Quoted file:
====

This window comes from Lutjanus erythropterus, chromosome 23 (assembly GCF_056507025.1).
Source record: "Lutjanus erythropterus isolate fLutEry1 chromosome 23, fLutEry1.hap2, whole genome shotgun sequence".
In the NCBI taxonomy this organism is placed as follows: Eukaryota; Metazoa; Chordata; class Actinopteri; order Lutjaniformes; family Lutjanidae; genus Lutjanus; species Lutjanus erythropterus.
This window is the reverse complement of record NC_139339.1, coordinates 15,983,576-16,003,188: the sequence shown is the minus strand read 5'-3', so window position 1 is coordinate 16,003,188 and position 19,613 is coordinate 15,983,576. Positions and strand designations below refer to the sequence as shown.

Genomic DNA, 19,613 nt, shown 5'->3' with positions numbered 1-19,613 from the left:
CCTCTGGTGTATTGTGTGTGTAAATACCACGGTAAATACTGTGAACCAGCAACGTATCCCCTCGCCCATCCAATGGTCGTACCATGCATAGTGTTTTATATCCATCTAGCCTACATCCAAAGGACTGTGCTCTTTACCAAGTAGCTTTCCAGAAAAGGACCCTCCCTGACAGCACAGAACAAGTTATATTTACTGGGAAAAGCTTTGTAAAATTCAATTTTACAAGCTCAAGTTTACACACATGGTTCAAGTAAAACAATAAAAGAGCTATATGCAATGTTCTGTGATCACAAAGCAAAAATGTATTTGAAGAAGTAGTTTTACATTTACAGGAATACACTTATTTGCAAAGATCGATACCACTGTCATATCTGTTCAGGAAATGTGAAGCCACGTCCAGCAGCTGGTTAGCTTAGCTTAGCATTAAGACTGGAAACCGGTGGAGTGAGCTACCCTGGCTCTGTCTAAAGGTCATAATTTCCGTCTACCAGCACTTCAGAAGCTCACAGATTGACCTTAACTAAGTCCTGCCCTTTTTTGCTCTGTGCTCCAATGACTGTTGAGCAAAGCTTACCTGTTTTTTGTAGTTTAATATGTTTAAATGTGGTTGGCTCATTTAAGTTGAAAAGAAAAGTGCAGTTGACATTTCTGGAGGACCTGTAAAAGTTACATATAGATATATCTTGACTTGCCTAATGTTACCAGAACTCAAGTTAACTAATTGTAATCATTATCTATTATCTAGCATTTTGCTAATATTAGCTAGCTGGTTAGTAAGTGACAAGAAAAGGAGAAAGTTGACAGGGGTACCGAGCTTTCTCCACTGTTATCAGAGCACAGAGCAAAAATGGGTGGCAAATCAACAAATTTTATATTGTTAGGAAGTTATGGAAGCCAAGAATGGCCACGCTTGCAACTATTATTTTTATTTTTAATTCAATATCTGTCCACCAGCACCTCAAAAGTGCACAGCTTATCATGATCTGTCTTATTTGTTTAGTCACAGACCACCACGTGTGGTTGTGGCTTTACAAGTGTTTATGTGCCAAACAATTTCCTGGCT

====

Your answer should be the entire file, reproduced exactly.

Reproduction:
This window comes from Lutjanus erythropterus, chromosome 23 (assembly GCF_056507025.1).
Source record: "Lutjanus erythropterus isolate fLutEry1 chromosome 23, fLutEry1.hap2, whole genome shotgun sequence".
In the NCBI taxonomy this organism is placed as follows: Eukaryota; Metazoa; Chordata; class Actinopteri; order Lutjaniformes; family Lutjanidae; genus Lutjanus; species Lutjanus erythropterus.
This window is the reverse complement of record NC_139339.1, coordinates 15,983,576-16,003,188: the sequence shown is the minus strand read 5'-3', so window position 1 is coordinate 16,003,188 and position 19,613 is coordinate 15,983,576. Positions and strand designations below refer to the sequence as shown.

Genomic DNA, 19,613 nt, shown 5'->3' with positions numbered 1-19,613 from the left:
CCTCTGGTGTATTGTGTGTGTAAATACCACGGTAAATACTGTGAACCAGCAACGTATCCCCTCGCCCATCCAATGGTCGTACCATGCATAGTGTTTTATATCCATCTAGCCTACATCCAAAGGACTGTGCTCTTTACCAAGTAGCTTTCCAGAAAAGGACCCTCCCTGACAGCACAGAACAAGTTATATTTACTGGGAAAAGCTTTGTAAAATTCAATTTTACAAGCTCAAGTTTACACACATGGTTCAAGTAAAACAATAAAAGAGCTATATGCAATGTTCTGTGATCACAAAGCAAAAATGTATTTGAAGAAGTAGTTTTACATTTACAGGAATACACTTATTTGCAAAGATCGATACCACTGTCATATCTGTTCAGGAAATGTGAAGCCACGTCCAGCAGCTGGTTAGCTTAGCTTAGCATTAAGACTGGAAACCGGTGGAGTGAGCTACCCTGGCTCTGTCTAAAGGTCATAATTTCCGTCTACCAGCACTTCAGAAGCTCACAGATTGACCTTAACTAAGTCCTGCCCTTTTTTGCTCTGTGCTCCAATGACTGTTGAGCAAAGCTTACCTGTTTTTTGTAGTTTAATATGTTTAAATGTGGTTGGCTCATTTAAGTTGAAAAGAAAAGTGCAGTTGACATTTCTGGAGGACCTGTAAAAGTTACATATAGATATATCTTGACTTGCCTAATGTTACCAGAACTCAAGTTAACTAATTGTAATCATTATCTATTATCTAGCATTTTGCTAATATTAGCTAGCTGGTTAGTAAGTGACAAGAAAAGGAGAAAGTTGACAGGGGTACCGAGCTTTCTCCACTGTTATCAGAGCACAGAGCAAAAATGGGTGGCAAATCAACAAATTTTATATTGTTAGGAAGTTATGGAAGCCAAGAATGGCCACGCTTGCAACTATTATTTTTATTTTTAATTCAATATCTGTCCACCAGCACCTCAAAAGTGCACAGCTTATCATGATCTGTCTTATTTGTTTAGTCACAGACCACCACGTGTGGTTGTGGCTTTACAAGTGTTTATGTGCCAAACAATTTCCTGGCT